Hello everyone,

relatively new user here checking out the capabilities of PyMC and looking for further advice.

Currently I’m working with a simple model and trying to calibrate the parameters from data. This has worked fine as long as the parameters are deterministic at core (have no aleatoric uncertainty). However, I’m struggling with parameters that have a underlying distribution of interest.

## Example - Deflection Model

To make things more clear, we define a basic model that has three inputs and calculates the maximum deflection of a beam with one fixed end and a force acting on the other:

f(\mathbf{x}, \theta)=\frac{x_1x_2^3}{3I\theta}

where x_1 is the force [kN], x_2 the length [m], \theta the Young’s Modulus [GPa] and I the second moment of area which is fixed at I=320mm^4.

To create the scenario, we assume that \mathbf{x} are observable inputs and we only have to infer \theta from data. Further, \theta is expected to have *unknown* unit-to-unit variation with \theta\sim\mathcal{N}(210, 7^2). This distribution is the quantity of interest and we want to estimate \mu_\theta and \sigma_\theta.

The model f(\mathbf{x}) is both the ground truth model and the computational model, so there is no model error provided that the calibration is conducted properly.

```
import numpy as np
import arviz as az
import pymc as pm
def f_deflection(force, length, e):
return (force * (length * 1000) ** 3) / (30 * e * 1000 * 320.)
```

To calibrate the model we create N samples from the following process:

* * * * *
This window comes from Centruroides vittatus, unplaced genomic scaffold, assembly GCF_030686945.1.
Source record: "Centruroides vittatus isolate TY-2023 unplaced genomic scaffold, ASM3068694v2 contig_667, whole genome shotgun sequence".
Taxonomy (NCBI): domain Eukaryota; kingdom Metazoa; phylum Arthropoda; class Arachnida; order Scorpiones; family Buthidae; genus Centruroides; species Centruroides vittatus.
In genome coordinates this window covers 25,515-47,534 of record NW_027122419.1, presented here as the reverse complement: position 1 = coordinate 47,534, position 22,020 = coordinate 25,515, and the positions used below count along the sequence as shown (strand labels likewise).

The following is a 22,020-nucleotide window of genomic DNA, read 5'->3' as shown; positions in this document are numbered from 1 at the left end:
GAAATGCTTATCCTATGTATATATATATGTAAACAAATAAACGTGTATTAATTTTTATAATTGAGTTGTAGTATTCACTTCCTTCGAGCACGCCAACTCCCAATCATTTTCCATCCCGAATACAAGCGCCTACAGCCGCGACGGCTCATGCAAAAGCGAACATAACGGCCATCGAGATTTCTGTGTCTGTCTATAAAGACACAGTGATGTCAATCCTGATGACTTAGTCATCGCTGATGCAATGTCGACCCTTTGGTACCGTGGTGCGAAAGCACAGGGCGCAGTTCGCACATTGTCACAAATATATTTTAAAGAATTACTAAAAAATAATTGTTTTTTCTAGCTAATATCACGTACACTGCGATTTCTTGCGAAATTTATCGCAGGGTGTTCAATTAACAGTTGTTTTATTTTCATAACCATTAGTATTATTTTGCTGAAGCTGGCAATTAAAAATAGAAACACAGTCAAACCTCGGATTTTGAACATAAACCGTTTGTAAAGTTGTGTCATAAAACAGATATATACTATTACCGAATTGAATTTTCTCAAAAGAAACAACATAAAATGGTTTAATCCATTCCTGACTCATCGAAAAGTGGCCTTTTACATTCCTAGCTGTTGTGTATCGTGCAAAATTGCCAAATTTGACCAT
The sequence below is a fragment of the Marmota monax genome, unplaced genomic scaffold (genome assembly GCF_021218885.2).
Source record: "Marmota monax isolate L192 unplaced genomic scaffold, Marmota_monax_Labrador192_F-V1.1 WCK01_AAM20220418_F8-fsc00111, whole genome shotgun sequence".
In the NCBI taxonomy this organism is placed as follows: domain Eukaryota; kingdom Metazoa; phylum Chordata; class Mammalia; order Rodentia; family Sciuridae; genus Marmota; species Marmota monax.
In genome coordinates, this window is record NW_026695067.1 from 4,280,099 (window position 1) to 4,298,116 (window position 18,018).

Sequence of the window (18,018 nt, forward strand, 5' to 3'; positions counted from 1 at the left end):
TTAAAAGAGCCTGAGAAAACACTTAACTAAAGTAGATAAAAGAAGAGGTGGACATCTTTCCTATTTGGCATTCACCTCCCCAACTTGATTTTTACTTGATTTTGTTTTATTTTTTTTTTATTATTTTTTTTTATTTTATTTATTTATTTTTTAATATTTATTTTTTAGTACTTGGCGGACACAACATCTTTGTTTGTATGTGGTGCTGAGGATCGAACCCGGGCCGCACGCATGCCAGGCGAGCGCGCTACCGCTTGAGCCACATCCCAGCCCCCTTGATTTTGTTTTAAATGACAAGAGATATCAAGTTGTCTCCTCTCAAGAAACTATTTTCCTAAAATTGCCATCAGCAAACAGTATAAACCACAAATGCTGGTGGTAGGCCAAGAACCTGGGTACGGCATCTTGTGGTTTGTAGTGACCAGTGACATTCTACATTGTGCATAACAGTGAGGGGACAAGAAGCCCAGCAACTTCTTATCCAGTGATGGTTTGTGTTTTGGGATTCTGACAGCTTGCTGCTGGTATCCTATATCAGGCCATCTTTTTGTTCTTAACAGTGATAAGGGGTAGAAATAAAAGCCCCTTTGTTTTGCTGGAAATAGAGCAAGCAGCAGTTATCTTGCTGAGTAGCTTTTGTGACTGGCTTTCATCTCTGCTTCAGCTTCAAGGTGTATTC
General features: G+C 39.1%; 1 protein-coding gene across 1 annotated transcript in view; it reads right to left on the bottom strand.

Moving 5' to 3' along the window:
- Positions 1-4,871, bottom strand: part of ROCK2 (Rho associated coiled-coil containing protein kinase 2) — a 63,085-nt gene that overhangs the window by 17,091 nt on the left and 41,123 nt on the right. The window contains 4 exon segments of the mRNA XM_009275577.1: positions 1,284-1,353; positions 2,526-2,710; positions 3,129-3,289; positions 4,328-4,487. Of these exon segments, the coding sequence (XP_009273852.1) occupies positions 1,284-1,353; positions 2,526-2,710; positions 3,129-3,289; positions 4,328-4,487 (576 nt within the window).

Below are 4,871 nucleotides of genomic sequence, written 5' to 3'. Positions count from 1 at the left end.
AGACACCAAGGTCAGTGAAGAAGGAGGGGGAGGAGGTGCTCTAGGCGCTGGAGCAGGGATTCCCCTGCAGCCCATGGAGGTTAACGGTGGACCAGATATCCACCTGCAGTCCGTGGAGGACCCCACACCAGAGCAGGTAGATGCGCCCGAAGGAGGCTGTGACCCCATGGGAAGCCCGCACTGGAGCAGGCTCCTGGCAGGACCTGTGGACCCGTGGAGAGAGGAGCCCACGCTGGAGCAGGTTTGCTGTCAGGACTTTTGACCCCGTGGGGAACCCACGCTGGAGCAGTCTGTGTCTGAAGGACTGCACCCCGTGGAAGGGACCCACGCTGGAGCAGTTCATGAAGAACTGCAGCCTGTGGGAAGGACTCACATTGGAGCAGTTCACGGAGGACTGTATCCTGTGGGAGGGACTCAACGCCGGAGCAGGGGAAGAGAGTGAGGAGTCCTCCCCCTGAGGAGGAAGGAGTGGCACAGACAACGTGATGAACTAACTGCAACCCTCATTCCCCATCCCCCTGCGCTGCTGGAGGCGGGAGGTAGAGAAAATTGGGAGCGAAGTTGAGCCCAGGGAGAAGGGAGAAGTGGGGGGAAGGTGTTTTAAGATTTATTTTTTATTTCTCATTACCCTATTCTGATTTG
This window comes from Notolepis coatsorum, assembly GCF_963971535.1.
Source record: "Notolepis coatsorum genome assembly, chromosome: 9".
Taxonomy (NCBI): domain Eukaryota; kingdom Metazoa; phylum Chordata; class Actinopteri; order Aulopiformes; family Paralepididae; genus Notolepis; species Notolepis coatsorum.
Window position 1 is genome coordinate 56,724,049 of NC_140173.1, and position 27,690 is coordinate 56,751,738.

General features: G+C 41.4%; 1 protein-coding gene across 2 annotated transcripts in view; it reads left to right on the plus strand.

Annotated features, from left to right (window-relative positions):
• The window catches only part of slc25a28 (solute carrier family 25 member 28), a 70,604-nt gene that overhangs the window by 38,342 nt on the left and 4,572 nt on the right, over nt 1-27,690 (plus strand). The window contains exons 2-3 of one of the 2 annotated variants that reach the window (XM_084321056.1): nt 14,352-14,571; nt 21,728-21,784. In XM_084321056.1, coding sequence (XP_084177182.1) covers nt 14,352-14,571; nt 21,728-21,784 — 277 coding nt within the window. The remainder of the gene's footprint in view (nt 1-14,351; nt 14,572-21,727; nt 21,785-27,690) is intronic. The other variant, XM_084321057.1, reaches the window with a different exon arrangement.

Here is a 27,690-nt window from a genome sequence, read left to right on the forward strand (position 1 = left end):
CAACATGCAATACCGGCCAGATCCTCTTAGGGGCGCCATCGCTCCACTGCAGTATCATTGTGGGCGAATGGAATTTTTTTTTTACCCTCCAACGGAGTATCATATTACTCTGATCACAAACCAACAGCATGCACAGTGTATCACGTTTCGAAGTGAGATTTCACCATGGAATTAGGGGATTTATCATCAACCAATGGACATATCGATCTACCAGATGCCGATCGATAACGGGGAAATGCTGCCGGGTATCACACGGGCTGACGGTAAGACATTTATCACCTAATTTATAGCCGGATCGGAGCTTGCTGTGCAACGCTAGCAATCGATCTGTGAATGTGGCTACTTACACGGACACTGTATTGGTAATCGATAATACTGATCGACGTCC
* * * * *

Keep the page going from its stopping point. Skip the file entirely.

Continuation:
y_{exp}=f(x)+\epsilon\qquad \epsilon\sim\mathcal{N}(0, 0.1^2)

```
RNG = np.random.default_rng(42)
bounds = [[1, 1.5], [0.5, 2.0]] # calibration domain
N= 5000 # number of experiments
exp_noise = 0.1 # std of experiment (known)
theta_gt_mu = 210 # mu of interest (unknown)
theta_gt_std = 7.0 # std of interest (unknown)
exp_theta = RNG.normal(theta_gt_mu , theta_gt_std , N)
x1 = RNG.uniform(1.0, 1.5, N) # force [kN]
x2 = RNG.uniform(0.5, 2, N) # length [m]
x_exp = np.stack([x1, x2], axis=1)
y_exp = f_deflection(x_exp[:, 0], x_exp[:, 1], exp_theta)
y_exp = y_exp + RNG.normal(size=N) * exp_noise
# here it could be possible that y_exp gets negative, however this
# shouldn't affect our example
```

The following pycm code is used to calibrate the model:

```
with pm.Model() as basic_model:
# Priors for unknown distribution parameters
mu_theta= pm.Normal("mu", mu=190.0, sigma=30)
sigma_theta = pm.HalfNormal("sigma", sigma=4)
theta = pm.Normal("theta", mu=mu_theta, sigma=sigma_theta)
# Expected value of outcome
mu_delta = f_deflection(x_exp[:, 0], x_exp[:, 1], theta)
# Likelihood
Y_obs = pm.Normal("Y_obs", mu=mu_delta, sigma=exp_noise, observed=y_exp)
with basic_model:
data = pm.sample(10000)
az.plot_trace(data, combined=True)
```

I would expect that with larger N the epistemic uncertainty would decrease, so that we would eventually obtain \mathbb{E}[\mu_\theta\vert\mathcal{D}]\approx210 and \mathbb{E}[\sigma_\theta\vert\mathcal{D}]\approx7 with low variance, where \mathcal{D} is the data used for calibration.

### Marginal Posteriors

What we can see is that only \mu is quite well estimated. Additionally, the plots indicate that we get a lot of divergences.

So far I tested different prior distributions with no success. I suspect it’s a fundamental problem that I’ve overlooked so far.

Any further advice is very welcome.

Thanks in advance

Sven